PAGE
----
Wildmind Buddhist Meditation

Meditation Background

Sit : Love : Give

Wildmind is ad-free, and it takes many hours each month to create and edit the posts you see here. If you benefit from what we do here, please support Wildmind with a monthly donation.


You can also become a one-time benefactor with a single donation of any amount:


Can anyone meditate?

Man meditatingThe short answer is “yes.”

Sex, age, nationality, religion, previous experience, social conditioning, genetic makeup — these are all unimportant. Anyone can learn to meditate. You don’t have to travel to the Himalayas, give up all your money, find a guru, or spend hours every day in an ashram in order to learn meditation.

Forget any ideas that you have to be really “spiritual” (whatever that means) to practice meditation. You don’t need any “innate ability” to be able to meditate, any more than you need special powers to be able to learn to ride a bike or to use a computer. Some people take more naturally to meditation than others, but anyone can do it and benefit from doing it.

All it takes is a little effort, and the conviction that some things are worth persevering with. Sometimes your meditation practice will be instantly rewarding — which fits with our “instant gratification” culture — but other times it will challenge you. At those times it’s best to remember that when you are growing flowers, there is some digging and weeding to be done as well.

This kind of work isn’t instantly rewarding, but it will repay your effort with interest. Of course there will be many times when doing your meditation practice is like slipping into a warm bath, and you’ll emerge feeling calmed, energized, and refreshed.

You will find that meditation benefits you even if you do as little as 10 or fifteen minutes a day (although if you do more, you’ll benefit more).

The most important thing is persistence — keeping at it despite the natural ups and downs you’ll experience.

Comments

avatar

Comment from Shanna
Time: October 13, 2009, 1:58 pm

Namaste.

Thank you for this. It couldn’t have come at a better time for me as your post has inspired me to have a go at meditation once more. Being bipolar and adult a.d.h.d. (I refuse to capitalize any of that), it is sometimes SO hard to quiet my “monkey mind” and meditate. I give up before I get anywhere nine times out of ten.

Yet, your article really spoke to me. Something in its simplicity and quiet, gentle urging reminded me that I must keep at this…for it is worthwhile. And, as a friend recently told me, nothing that is worthwhile is easy.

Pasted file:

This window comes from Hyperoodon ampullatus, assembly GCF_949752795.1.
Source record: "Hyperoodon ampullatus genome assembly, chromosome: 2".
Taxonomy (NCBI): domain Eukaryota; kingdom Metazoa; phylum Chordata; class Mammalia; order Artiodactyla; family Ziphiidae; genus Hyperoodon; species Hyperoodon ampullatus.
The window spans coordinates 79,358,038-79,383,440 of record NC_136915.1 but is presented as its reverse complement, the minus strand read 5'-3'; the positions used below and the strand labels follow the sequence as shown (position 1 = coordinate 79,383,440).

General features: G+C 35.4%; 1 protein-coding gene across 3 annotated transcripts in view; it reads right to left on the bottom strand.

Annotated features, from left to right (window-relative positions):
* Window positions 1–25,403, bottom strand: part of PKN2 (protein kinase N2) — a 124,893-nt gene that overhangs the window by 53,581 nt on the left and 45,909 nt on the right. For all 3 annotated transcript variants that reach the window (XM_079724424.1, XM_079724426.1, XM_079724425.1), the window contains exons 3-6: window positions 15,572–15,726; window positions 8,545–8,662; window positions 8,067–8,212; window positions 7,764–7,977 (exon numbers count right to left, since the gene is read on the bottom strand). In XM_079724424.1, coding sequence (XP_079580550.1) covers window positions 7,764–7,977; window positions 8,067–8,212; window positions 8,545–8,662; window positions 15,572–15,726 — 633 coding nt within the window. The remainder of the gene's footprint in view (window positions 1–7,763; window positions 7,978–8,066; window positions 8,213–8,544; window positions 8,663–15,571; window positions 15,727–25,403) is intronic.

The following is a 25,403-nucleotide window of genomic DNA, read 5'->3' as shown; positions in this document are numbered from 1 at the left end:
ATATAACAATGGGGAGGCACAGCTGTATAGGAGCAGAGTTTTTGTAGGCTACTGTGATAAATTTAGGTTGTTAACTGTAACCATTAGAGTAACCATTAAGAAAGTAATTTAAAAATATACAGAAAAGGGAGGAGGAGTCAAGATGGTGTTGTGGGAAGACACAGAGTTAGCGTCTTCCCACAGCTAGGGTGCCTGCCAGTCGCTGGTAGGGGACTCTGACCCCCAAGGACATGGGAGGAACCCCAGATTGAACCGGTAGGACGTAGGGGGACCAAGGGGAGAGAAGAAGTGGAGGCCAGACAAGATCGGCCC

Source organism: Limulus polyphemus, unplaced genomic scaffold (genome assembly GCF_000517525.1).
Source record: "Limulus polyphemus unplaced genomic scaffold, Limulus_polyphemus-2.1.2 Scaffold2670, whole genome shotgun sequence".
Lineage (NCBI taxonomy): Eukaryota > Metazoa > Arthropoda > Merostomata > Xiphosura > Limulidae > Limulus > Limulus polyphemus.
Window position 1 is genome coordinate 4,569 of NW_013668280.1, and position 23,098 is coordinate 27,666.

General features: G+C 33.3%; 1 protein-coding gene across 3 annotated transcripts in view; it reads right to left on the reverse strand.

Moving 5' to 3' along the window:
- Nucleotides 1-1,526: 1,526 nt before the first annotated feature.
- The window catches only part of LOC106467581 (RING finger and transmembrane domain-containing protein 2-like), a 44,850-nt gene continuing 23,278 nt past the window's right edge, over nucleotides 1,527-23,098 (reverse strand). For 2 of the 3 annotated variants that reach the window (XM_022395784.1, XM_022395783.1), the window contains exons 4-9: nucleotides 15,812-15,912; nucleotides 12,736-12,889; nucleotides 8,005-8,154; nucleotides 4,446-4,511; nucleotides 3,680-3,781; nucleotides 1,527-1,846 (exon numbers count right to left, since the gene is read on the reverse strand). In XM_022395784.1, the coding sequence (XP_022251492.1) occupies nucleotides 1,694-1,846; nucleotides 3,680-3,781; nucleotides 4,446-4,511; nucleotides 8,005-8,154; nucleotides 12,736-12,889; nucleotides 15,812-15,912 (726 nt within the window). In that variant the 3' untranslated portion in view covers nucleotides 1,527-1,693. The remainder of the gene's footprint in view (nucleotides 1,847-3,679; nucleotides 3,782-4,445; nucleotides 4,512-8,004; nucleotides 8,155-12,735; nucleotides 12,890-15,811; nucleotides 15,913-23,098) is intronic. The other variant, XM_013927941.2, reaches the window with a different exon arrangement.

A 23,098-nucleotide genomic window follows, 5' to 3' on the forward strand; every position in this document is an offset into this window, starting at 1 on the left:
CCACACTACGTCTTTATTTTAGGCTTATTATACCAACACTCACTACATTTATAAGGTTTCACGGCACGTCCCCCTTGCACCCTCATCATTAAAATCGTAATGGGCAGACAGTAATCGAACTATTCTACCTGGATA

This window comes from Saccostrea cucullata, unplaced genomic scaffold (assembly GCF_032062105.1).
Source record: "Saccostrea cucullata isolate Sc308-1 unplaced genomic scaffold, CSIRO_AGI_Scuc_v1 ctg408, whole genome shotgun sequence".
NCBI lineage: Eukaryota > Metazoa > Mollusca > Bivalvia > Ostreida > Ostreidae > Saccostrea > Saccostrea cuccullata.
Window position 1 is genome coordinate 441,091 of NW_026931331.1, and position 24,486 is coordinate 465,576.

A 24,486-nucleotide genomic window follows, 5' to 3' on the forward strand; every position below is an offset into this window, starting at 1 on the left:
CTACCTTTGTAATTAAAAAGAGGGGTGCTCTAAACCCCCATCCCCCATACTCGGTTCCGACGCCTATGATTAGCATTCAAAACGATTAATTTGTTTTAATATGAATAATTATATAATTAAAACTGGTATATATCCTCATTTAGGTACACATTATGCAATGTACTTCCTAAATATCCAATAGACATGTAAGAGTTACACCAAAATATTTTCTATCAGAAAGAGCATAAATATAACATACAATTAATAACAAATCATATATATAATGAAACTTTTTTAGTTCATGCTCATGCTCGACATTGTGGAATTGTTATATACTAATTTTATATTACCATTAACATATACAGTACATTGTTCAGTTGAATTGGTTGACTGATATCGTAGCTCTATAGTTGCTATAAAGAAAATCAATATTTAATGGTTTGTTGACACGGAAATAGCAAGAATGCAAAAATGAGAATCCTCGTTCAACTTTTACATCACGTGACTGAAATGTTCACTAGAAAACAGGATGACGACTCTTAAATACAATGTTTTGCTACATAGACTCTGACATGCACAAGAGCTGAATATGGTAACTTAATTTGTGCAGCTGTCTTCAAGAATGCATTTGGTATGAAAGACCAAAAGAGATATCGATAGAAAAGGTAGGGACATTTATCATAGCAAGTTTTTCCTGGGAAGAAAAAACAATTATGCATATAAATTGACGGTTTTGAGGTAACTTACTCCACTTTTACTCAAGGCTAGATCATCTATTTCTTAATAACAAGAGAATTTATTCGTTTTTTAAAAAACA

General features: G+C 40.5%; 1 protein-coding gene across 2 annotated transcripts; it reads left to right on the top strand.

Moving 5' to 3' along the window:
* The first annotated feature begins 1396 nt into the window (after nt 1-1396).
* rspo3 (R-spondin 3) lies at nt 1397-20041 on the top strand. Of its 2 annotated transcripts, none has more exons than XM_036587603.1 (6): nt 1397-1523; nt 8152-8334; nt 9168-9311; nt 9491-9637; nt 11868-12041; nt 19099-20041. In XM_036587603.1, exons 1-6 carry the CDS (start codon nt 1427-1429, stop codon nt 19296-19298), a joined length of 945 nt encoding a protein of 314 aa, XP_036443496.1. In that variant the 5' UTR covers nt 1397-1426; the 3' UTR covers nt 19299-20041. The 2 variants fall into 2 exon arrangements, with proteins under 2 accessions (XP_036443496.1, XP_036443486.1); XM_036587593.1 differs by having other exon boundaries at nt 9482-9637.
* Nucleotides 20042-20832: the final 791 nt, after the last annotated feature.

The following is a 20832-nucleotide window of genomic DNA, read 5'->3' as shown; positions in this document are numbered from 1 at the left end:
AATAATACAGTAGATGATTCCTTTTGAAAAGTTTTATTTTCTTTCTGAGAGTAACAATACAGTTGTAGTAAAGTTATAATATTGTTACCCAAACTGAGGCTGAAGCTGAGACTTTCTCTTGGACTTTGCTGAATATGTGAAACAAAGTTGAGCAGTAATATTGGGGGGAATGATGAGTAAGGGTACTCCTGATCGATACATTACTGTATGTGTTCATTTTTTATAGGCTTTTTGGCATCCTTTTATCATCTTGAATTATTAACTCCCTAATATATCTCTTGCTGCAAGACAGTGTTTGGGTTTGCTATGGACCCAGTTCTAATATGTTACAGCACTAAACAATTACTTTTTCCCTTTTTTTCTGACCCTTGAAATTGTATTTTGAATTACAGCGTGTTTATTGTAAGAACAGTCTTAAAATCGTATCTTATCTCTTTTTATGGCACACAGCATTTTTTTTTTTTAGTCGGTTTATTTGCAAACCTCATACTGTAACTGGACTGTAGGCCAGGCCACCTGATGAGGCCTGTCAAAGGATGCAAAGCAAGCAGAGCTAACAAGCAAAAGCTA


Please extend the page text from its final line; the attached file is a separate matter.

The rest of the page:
avatar

Comment from Bodhipaksa
Time: October 13, 2009, 2:02 pm

One of my favorite sayings is, “If a thing’s worth doing, it’s worth doing badly.” That our meditation is imperfect isn’t a reason for not doing it — it’s a reason why we need to stick at it.

avatar

Comment from Rohit Raj
Time: October 3, 2014, 11:41 pm

I read your eBook on meditation techniques, it was very nice and helpful. I am a 21 year old undergraduate. I had damaged my left eye during an accident in early childhood, due to which today I cannot see clearly with the left eye. The images i can see are almost ninety percent blur. As a consequence Whenever i sit down to meditate i never being able to concentrate with the center of my forehead , i feel that everything has been shifted to the right portion of my body. When I close my eyes i see huge darkness in half of my body portion (left side) rather it is quite bright on the other half . It can be felt more on my face it is like someone has painted half of my face with white color and half with the black one. This situation embarrasses me a lot. I cannot be able to imagine objects on left.
I need your help. Please tell me how i can overcome this problem. My other body parts are totally fit. How i could meditate. Please help.
Looking forward for your reply.
Have a nice day.

avatar

Comment from Bodhipaksa
Time: October 4, 2014, 3:43 pm

Hi, Rohit.

Many meditation practices, like mindfulness of breathing, involve the direct perception of physical sensations from within the body, and don’t involve our visual sense at all. Generally we don’t pay attention to the light we’re seeing through our closed eyelids, except perhaps to acknowledge those sensations as we begin the practice. So I don’t see any barrier to you meditating.

All the best,
Bodhipaksa

Leave a comment